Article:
In December of last year, CoSN unveiled the Certified Education Technology Leader (CETL) Certification Program (www.cosn.org/certification/tabid/9022/default. aspx). The exam has two parts. Part 1, given at proctored sites across the country, is multiple choice and covers the nuts and bolts of the CIO job. Part 2, which is only offered to people who pass Part 1, is an essay-based exam. More than 90 people have already taken the exam with a little less than half receiving their CETL certification. “Schools today need someone who understands the whole educational environment and how technology brings it into the 21st century,” says Gayle G. Dahlman, director of certification and education for CoSN.

“Having any kind of credential won’t save you from the chopping block, but it may give you a leg up when you’re switching jobs,” says McLeod. “And it marks you as someone with the knowledge, confidence, and expertise in the CIO role.”

And that, in the words of Martha Stewart, is a good thing.

10 Ways to Show People Your Value

1 “People in IT leadership roles have to look at their value to the organization first as an educator. This may seem obvious, but it isn’t. You have to understand teaching and learning as well as IT. Tech is always changing but the average curriculum director doesn’t have time to be on top of that.” —Steven M. Baule, superintendent, North Boone (IL) CUSD 200

2 “The easiest way to help people understand your value is to save money. Look at phone usage in conjunction with network capabilities or try to save money by reevaluating your printing operation.” —Geoff Fletcher, deputy executive director, SETDA

3 “If you identify the problems on the instructional or operational side and come up with tech solutions, you become one of the most important team members for the superintendent.” —Jean Desrvaines, CEO, New Leaders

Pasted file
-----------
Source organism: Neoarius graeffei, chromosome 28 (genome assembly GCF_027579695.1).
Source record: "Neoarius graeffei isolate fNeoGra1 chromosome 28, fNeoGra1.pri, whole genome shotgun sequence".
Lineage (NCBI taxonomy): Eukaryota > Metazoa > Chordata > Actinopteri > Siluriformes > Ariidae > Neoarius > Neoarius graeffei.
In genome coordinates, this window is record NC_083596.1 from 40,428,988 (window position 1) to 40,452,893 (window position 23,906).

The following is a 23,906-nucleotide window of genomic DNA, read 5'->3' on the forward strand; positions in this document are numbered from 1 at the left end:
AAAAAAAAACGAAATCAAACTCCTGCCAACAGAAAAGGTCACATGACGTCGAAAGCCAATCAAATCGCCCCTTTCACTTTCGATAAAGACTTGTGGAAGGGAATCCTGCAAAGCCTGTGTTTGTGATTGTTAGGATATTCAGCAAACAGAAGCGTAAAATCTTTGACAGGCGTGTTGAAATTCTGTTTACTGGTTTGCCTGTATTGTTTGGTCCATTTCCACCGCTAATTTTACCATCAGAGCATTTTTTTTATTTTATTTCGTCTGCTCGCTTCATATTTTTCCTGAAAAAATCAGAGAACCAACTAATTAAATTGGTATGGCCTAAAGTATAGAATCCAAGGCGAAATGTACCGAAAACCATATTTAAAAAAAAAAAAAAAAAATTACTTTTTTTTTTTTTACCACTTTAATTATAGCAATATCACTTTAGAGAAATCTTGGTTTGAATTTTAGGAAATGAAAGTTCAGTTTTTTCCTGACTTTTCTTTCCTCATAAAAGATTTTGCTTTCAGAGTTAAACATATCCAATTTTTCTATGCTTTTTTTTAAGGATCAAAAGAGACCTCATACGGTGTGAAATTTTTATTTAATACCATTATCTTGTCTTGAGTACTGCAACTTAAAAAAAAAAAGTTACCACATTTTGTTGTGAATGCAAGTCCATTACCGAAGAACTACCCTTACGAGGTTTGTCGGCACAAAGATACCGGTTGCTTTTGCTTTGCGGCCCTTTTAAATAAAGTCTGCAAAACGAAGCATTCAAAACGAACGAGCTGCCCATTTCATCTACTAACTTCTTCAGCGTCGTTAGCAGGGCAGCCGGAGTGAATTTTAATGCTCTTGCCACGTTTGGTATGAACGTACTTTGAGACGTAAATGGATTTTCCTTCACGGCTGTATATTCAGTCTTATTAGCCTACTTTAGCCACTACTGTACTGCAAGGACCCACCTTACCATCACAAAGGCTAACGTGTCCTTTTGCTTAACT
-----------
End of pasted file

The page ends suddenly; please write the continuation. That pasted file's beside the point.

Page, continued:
4 “If you don’t have classroom experience, get into the classes—spend time, observe, and volunteer. Do whatever you can to understand that side and what the needs are.” —Jon Castelhano, director of technology, Apache Junction (AZ) USD

5 “Data management is becoming more important as it’s used to measure student growth. IT people need to step up and say, ‘I’ll take care of data.’ It increases their value immeasurably.” —S.M.B.

6 If you’re not part of the curriculum side of the house in your district, try to get in on those meetings and the planning to see what’s happening. If it’s a cabinet, ask to be part of it.” —J.C.

7 “Be visible. The decision [to cut your job] will be made way before you hear about it. If everyone agreed it was a cut to make, then you haven’t shown your value. You need to leave your office and be out and about.” —S.M.B.

8 “Start writing about what the tech department is doing and how it ties into the classroom. Explain the reasons behind your decisions. If your district has a public relations person, meet with him or her. Be part of the newsletters or whatever is going out to the community.” —J.C.

9 “Today, districts buy print and digital materials, and often it’s not in a coordinated fashion. Find a way to accelerate that shift, perhaps by using open-source resources in a coordinated way. Make a presentation so that the higher-ups understand your importance and value.” —G.F.

10 “Make sure your tech staff knows why it is there. It’s not to just fix PCs. They have to understand the importance of teacher and student devices to be able to do their jobs effectively.” —J.C.